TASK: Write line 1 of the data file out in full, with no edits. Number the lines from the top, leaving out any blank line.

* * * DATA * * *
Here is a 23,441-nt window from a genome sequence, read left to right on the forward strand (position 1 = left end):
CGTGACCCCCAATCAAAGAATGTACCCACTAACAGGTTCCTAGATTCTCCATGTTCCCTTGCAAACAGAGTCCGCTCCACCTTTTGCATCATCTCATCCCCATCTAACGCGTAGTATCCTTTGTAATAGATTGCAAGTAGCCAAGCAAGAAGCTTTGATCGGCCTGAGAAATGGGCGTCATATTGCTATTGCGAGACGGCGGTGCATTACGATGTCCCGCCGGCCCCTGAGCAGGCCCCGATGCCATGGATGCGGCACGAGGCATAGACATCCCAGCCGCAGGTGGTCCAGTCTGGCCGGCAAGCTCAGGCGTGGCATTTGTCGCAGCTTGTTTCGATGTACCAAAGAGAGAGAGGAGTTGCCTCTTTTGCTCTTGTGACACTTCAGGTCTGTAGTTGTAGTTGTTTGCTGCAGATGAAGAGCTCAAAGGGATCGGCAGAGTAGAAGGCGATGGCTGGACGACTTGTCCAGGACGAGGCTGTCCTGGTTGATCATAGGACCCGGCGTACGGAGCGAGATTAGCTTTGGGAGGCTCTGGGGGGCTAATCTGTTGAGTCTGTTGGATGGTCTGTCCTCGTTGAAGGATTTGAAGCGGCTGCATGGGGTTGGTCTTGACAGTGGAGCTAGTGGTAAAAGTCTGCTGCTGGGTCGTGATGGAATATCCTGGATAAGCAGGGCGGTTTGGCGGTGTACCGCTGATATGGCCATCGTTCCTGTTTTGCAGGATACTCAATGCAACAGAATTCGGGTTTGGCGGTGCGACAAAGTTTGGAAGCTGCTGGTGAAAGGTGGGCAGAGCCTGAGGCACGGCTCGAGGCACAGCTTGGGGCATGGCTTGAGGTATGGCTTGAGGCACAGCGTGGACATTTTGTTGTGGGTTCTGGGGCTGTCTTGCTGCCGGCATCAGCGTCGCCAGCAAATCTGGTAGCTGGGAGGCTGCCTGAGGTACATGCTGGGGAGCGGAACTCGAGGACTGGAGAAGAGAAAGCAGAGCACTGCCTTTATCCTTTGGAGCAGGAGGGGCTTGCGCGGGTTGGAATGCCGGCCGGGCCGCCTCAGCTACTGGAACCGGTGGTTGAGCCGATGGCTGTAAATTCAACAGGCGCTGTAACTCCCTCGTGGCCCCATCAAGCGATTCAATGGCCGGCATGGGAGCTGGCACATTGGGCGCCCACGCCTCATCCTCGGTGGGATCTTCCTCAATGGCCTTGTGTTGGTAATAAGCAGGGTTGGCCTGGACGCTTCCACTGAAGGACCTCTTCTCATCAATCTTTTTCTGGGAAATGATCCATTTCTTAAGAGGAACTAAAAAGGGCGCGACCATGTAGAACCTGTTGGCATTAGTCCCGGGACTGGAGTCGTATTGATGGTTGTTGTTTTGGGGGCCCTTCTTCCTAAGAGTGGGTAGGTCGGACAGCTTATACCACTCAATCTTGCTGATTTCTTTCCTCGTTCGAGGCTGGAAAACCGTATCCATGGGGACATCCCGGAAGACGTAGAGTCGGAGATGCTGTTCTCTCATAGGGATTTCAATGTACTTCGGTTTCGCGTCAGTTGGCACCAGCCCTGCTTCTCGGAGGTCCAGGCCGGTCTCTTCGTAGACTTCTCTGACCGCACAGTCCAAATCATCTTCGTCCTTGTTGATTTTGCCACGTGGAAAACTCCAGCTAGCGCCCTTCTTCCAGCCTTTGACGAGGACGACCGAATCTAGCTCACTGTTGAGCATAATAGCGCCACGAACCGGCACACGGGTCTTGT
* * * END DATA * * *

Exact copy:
Here is a 23,441-nt window from a genome sequence, read left to right on the forward strand (position 1 = left end):